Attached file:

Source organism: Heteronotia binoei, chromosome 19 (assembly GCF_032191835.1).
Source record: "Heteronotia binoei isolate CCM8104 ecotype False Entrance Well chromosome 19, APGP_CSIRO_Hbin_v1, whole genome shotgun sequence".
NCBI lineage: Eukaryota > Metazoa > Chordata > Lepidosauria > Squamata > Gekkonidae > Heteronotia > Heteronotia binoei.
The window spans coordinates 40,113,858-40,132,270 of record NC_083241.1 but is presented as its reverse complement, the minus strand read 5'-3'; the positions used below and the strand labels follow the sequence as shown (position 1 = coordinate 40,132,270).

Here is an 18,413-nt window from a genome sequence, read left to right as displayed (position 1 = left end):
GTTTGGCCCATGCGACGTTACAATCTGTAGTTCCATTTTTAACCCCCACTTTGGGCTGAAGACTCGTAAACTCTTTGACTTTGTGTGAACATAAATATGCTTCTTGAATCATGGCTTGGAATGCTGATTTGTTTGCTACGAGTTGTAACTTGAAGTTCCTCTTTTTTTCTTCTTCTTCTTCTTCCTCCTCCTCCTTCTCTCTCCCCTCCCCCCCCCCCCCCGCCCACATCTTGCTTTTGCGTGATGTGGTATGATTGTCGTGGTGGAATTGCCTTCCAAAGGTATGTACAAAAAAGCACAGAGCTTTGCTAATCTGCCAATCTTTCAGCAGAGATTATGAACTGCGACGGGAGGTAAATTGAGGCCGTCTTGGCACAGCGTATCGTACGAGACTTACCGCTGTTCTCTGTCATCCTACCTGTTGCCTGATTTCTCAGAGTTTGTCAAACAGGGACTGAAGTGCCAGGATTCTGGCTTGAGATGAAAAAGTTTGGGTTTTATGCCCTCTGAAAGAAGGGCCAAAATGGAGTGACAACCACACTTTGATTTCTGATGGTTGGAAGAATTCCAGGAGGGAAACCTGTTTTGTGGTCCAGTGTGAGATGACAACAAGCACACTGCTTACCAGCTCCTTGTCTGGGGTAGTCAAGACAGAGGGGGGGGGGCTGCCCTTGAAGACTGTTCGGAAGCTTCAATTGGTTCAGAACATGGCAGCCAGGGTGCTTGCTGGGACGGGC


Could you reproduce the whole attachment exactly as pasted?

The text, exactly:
Source organism: Heteronotia binoei, chromosome 19 (assembly GCF_032191835.1).
Source record: "Heteronotia binoei isolate CCM8104 ecotype False Entrance Well chromosome 19, APGP_CSIRO_Hbin_v1, whole genome shotgun sequence".
NCBI lineage: Eukaryota > Metazoa > Chordata > Lepidosauria > Squamata > Gekkonidae > Heteronotia > Heteronotia binoei.
The window spans coordinates 40,113,858-40,132,270 of record NC_083241.1 but is presented as its reverse complement, the minus strand read 5'-3'; the positions used below and the strand labels follow the sequence as shown (position 1 = coordinate 40,132,270).

Here is an 18,413-nt window from a genome sequence, read left to right as displayed (position 1 = left end):
GTTTGGCCCATGCGACGTTACAATCTGTAGTTCCATTTTTAACCCCCACTTTGGGCTGAAGACTCGTAAACTCTTTGACTTTGTGTGAACATAAATATGCTTCTTGAATCATGGCTTGGAATGCTGATTTGTTTGCTACGAGTTGTAACTTGAAGTTCCTCTTTTTTTCTTCTTCTTCTTCTTCCTCCTCCTCCTTCTCTCTCCCCTCCCCCCCCCCCCCCGCCCACATCTTGCTTTTGCGTGATGTGGTATGATTGTCGTGGTGGAATTGCCTTCCAAAGGTATGTACAAAAAAGCACAGAGCTTTGCTAATCTGCCAATCTTTCAGCAGAGATTATGAACTGCGACGGGAGGTAAATTGAGGCCGTCTTGGCACAGCGTATCGTACGAGACTTACCGCTGTTCTCTGTCATCCTACCTGTTGCCTGATTTCTCAGAGTTTGTCAAACAGGGACTGAAGTGCCAGGATTCTGGCTTGAGATGAAAAAGTTTGGGTTTTATGCCCTCTGAAAGAAGGGCCAAAATGGAGTGACAACCACACTTTGATTTCTGATGGTTGGAAGAATTCCAGGAGGGAAACCTGTTTTGTGGTCCAGTGTGAGATGACAACAAGCACACTGCTTACCAGCTCCTTGTCTGGGGTAGTCAAGACAGAGGGGGGGGGGCTGCCCTTGAAGACTGTTCGGAAGCTTCAATTGGTTCAGAACATGGCAGCCAGGGTGCTTGCTGGGACGGGC